San Diego’s best kept secret, Apes of Wrath, just made it even harder for you to find them by changing their name to New Mexico. No matter. They still make the most exciting music in town that fails to penetrate outside of our humble borders. Who knows, maybe Wavves will start a revolution that starts everyone clamoring for all things San Diego: carne asada burritos, flip flops, and little trios like New Mexico. These guys seem to write a slew of new songs, each more kick-ass than the last, every single time they play a show. Don’t get excited about hearing “Epic Lover” because here comes “Case Closed”, and “Ramses”, from way back in 2007, is but a hazy, distant memory. And you thought Apple was bad with the planned obsolescence. Get it while you can: here’s the new video for “Motion Sickness”.
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“The reason that they’re not going to jail is not that they didn’t commit crimes,” Charles Ferguson tells Nell Minow. “It’s because there’s been no effort to enforce the law, an even more disturbing phenomenon.”
This year’s Academy Award winner for Best Documentary, Inside Job traces the intertwined histories of deregulation, credit default swaps, subprime mortgages, and ideological Kool-Aid drinking. Interviewer and director Ferguson encourages his subjects to tell their stories. Some of these are convincing, others are cringeworthy, as lobbyists, bankers, and academics spin themselves into deep holes. It may be that Inside Job‘s greatest effect is that, as the interviewees reveal themselves, they become less central to the story. Increasingly, the film lays bare a culture based on greed and short-sightedness, one that produces a mindless focus on profits, whether ideological, political, or financial.
Part of Maysles Cinema’s “True Crime” series, the screening of Inside Job on 3/23 will be followed by an audience-led discussion with Gale and Ben Armstead, humanitarians, and long-time Harlem residents. On Friday, 3/25, the screening will be followed by a Q&A with Carl Dix.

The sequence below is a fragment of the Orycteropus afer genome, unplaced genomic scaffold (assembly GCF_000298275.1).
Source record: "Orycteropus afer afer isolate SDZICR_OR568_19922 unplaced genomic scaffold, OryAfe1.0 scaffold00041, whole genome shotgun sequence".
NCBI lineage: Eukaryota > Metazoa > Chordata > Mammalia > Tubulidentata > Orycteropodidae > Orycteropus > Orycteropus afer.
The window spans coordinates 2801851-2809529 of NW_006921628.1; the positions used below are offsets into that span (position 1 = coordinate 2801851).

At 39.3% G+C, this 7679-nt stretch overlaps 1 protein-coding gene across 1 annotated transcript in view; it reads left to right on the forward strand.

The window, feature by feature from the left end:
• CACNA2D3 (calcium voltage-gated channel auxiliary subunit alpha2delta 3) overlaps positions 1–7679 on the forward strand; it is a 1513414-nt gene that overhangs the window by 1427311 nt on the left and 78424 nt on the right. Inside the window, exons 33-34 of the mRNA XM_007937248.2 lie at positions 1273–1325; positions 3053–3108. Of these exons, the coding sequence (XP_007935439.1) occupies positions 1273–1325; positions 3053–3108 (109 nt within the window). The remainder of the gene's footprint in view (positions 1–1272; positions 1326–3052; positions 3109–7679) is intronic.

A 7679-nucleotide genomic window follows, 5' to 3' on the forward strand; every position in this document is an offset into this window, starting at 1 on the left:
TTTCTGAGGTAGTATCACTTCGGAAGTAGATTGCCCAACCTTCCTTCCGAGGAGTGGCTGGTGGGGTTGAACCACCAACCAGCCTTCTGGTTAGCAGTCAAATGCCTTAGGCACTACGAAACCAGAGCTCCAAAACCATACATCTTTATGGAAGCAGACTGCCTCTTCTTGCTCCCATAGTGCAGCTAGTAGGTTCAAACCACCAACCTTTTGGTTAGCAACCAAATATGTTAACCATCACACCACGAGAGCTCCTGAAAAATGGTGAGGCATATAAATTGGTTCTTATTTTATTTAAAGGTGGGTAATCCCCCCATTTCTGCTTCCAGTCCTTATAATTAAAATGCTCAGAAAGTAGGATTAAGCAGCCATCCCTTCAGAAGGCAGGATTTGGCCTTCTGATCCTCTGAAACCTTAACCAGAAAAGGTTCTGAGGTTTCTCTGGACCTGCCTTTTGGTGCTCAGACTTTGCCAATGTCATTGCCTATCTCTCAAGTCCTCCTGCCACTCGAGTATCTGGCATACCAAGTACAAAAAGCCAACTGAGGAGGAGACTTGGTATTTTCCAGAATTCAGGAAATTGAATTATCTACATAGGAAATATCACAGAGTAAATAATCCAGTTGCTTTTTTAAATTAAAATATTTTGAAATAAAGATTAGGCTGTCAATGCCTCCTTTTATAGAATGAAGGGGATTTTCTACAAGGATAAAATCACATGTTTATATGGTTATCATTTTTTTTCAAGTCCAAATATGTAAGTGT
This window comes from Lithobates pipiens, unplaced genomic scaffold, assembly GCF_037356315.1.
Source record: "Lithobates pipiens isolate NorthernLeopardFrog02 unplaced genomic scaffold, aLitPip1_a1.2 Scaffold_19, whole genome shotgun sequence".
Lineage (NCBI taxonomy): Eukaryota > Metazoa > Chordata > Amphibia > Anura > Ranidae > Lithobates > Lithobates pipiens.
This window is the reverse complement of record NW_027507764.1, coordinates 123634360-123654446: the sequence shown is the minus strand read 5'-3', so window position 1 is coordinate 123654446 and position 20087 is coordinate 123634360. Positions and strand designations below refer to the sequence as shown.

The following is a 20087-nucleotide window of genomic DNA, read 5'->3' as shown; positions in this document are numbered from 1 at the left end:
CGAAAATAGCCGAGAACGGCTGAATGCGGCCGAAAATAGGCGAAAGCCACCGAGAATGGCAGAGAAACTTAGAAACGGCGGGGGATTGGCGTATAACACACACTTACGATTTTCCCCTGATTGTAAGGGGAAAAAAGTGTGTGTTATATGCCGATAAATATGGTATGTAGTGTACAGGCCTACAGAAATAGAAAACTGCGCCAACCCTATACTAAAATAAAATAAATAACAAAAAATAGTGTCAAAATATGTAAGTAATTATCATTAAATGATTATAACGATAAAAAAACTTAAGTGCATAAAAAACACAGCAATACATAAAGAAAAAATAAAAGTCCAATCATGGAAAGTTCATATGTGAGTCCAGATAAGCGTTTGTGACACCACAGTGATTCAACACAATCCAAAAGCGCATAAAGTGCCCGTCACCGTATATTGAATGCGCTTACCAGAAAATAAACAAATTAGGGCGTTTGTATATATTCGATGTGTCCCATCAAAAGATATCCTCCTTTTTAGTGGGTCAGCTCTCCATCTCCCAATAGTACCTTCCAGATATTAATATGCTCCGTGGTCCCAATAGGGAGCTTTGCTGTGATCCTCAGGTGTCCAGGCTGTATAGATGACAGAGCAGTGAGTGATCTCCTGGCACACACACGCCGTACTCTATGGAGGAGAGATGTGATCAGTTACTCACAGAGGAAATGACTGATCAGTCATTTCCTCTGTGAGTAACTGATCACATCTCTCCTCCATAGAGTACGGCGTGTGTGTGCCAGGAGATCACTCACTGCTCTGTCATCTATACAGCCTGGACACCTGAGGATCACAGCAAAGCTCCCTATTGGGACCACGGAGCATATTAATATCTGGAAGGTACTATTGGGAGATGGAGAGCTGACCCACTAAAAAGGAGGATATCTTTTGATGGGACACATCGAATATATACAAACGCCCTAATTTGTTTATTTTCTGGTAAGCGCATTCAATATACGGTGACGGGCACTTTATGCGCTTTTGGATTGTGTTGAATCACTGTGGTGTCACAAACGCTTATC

See PopMatters’ review.
A lot has happened in the life of Nashville’s Bad Cop since we last caught up with them... The band has gone through a line-up changed, played the stages at PopMontreal and CMJ, as well as holding down a regular gig at Brooklyn’s Don Pedro. Bowing to the ironic resurgent popularity of the good old cassette tape and the return of the vinyl LP, vocalist Adam Anyone has also started a new cassette and vinyl label called Jeffery Drag Records. The garage rock band has a new 7-inch dropping this summer, but in the meantime they have just unleashed the new video directed by Seth Graves for “I’m in Lust With You”, an appropriate title for a testosterone-driven slab of charging guitar rawk.
As an extra treat, we’re giving you a preview of a new Bad Cop song to be released in finished form this summer. This is the demo version of “Wet Lips”.
“I can’t say that I wanted to be like everyone else,” says Lyubov Meyerson, drawing on her cigarette. “That’s not quite how it was. I simply was like everyone else.” Meyerson’s is one of five Russian classmates’ stories in Robin Hessman’s terrific documentary, My Perestroika. Each recalls what it was like to be born into Soviet-era Communism, and now contemplates middle age in Russia’s new market economy. Through thoughtful and absorbing interviews, the film shows the perpetual disjunctions between official history and lived experiences.
My Perestroika opens in New York 23 March and Los Angeles 15 April. Many other cities will follow.
See PopMatters’ review.
Canada’s Timber Timbre have been peddling their unique blend of noirish, cinematic roots music since 2005 and the band’s 2009 self-titled album was honored by being long listed for the prestigious Polaris Music Prize. This April the trio of Taylor Kirk, Mika Posen and Simon Trottier are offering up their fourth album, Creep On Creepin’ On, which continues to blend their influences from a wide variety of sounds. Kirk says, “The idea is to make music we love and therefore embrace the risk of sounding like all the music we’ve ever loved, all at once.” “Woman” is the record’s first single and the video is something of a 1920s-style, silent movie homage with flickering credits and camera movements and techniques reminiscent of early film. It’s an intriguing approach for a haunting song, the historic aesthetic making the song seem ever more poignant. The band will be touring the upcoming release and you can find the dates after the jump.
// Moving Pixels
"Virginia manages to have an exposition dump without wordy exposition.READ the article